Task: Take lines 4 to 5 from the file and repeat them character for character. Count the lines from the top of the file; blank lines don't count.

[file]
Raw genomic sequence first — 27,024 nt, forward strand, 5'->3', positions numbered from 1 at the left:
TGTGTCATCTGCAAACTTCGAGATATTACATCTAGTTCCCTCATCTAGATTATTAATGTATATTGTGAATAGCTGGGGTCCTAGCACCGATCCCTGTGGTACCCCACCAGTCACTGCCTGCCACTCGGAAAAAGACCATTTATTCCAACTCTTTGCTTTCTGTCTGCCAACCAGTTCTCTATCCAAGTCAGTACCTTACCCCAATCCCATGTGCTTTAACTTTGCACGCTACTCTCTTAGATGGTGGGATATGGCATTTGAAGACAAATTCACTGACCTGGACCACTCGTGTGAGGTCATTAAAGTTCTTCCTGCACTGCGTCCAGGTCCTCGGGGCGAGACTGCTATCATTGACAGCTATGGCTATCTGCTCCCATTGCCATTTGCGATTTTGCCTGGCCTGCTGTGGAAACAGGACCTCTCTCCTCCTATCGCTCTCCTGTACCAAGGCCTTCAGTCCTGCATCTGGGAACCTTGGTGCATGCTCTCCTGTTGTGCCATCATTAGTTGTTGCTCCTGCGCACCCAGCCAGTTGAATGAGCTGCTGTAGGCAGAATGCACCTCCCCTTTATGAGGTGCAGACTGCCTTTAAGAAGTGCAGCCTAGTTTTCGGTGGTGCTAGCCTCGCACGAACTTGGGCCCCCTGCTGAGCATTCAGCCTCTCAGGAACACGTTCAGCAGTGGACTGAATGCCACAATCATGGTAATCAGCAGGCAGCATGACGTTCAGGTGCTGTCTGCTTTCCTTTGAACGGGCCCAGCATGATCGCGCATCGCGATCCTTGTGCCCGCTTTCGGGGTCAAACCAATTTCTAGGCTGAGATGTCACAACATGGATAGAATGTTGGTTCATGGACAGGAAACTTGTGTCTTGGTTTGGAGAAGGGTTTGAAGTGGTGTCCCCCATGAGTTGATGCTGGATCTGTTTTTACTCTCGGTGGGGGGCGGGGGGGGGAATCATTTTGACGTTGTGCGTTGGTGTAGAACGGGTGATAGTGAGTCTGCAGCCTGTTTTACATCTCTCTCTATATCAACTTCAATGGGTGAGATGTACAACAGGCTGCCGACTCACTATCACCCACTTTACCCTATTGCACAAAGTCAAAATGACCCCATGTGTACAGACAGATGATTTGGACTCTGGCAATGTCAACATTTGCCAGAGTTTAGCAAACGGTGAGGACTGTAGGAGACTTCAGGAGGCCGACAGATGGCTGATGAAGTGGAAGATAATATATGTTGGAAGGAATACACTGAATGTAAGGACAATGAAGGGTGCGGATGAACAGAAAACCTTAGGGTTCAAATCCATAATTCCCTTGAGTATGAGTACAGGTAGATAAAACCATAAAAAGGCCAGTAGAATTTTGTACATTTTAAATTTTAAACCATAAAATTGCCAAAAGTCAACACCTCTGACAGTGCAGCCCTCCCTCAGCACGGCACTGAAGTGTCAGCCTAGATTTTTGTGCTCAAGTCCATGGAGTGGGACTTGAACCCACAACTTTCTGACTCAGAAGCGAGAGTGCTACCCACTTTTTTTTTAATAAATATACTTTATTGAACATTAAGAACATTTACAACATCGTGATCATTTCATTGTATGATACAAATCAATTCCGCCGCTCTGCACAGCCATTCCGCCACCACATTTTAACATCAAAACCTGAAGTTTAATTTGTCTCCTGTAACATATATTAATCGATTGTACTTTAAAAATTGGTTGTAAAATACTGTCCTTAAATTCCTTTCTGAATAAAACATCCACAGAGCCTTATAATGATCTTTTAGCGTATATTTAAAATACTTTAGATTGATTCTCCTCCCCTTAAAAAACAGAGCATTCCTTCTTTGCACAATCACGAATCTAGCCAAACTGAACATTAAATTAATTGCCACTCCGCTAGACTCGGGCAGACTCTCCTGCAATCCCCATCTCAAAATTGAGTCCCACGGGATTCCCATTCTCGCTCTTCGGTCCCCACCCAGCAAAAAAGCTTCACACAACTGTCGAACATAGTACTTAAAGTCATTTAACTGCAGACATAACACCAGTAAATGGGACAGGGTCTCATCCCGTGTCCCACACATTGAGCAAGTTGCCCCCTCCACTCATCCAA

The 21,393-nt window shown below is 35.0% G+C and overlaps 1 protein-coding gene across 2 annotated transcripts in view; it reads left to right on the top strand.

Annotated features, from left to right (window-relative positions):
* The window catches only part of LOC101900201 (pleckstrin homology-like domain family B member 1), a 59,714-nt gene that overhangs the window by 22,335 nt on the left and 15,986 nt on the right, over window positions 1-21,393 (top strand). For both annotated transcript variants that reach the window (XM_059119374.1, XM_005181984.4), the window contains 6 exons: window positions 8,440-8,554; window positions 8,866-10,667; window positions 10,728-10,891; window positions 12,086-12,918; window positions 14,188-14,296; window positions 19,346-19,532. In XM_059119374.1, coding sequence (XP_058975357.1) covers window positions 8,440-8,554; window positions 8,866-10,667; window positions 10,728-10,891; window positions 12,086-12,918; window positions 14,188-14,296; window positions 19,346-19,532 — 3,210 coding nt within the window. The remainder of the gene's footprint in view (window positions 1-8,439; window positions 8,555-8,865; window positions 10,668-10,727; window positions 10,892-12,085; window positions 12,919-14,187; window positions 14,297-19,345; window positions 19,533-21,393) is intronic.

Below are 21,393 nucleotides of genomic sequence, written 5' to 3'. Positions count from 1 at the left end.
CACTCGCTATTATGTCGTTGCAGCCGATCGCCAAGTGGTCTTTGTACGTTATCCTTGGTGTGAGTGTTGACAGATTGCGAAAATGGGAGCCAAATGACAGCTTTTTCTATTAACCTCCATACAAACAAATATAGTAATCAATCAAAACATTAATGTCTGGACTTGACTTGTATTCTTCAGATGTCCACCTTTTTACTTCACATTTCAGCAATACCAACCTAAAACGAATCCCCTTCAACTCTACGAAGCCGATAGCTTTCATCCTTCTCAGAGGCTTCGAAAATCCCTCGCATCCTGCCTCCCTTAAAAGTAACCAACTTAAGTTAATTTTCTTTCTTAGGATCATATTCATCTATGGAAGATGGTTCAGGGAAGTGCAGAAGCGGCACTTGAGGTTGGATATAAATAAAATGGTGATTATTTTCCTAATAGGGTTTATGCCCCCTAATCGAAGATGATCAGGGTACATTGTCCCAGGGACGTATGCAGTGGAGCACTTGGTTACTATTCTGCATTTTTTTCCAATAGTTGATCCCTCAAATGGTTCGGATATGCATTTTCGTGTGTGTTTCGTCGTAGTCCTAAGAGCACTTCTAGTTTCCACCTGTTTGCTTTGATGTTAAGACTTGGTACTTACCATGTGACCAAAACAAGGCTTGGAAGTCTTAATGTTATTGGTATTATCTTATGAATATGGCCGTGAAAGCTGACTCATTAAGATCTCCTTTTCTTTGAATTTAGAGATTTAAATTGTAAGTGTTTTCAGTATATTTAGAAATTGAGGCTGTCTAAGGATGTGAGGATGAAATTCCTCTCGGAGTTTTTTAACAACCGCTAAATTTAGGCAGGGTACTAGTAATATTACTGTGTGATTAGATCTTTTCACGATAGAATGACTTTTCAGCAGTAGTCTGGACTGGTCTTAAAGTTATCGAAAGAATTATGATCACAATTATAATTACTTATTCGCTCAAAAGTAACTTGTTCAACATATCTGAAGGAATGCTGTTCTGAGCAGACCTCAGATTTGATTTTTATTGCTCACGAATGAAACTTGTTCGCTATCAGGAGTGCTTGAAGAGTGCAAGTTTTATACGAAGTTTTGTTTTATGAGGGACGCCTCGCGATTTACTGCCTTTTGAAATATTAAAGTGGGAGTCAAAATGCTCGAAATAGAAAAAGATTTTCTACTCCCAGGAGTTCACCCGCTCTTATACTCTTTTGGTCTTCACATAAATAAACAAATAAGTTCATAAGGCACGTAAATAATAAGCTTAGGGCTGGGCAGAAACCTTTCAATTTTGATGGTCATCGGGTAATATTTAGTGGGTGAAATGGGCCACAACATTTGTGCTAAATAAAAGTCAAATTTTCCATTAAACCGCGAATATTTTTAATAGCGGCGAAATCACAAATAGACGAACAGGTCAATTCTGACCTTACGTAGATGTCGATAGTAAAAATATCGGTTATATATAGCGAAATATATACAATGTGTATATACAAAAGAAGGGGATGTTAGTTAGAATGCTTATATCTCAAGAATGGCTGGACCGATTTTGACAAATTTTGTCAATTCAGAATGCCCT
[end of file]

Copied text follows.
Annotated features, from left to right (window-relative positions):
* The window catches only part of LOC101900201 (pleckstrin homology-like domain family B member 1), a 59,714-nt gene that overhangs the window by 22,335 nt on the left and 15,986 nt on the right, over window positions 1-21,393 (top strand). For both annotated transcript variants that reach the window (XM_059119374.1, XM_005181984.4), the window contains 6 exons: window positions 8,440-8,554; window positions 8,866-10,667; window positions 10,728-10,891; window positions 12,086-12,918; window positions 14,188-14,296; window positions 19,346-19,532. In XM_059119374.1, coding sequence (XP_058975357.1) covers window positions 8,440-8,554; window positions 8,866-10,667; window positions 10,728-10,891; window positions 12,086-12,918; window positions 14,188-14,296; window positions 19,346-19,532 — 3,210 coding nt within the window. The remainder of the gene's footprint in view (window positions 1-8,439; window positions 8,555-8,865; window positions 10,668-10,727; window positions 10,892-12,085; window positions 12,919-14,187; window positions 14,297-19,345; window positions 19,533-21,393) is intronic.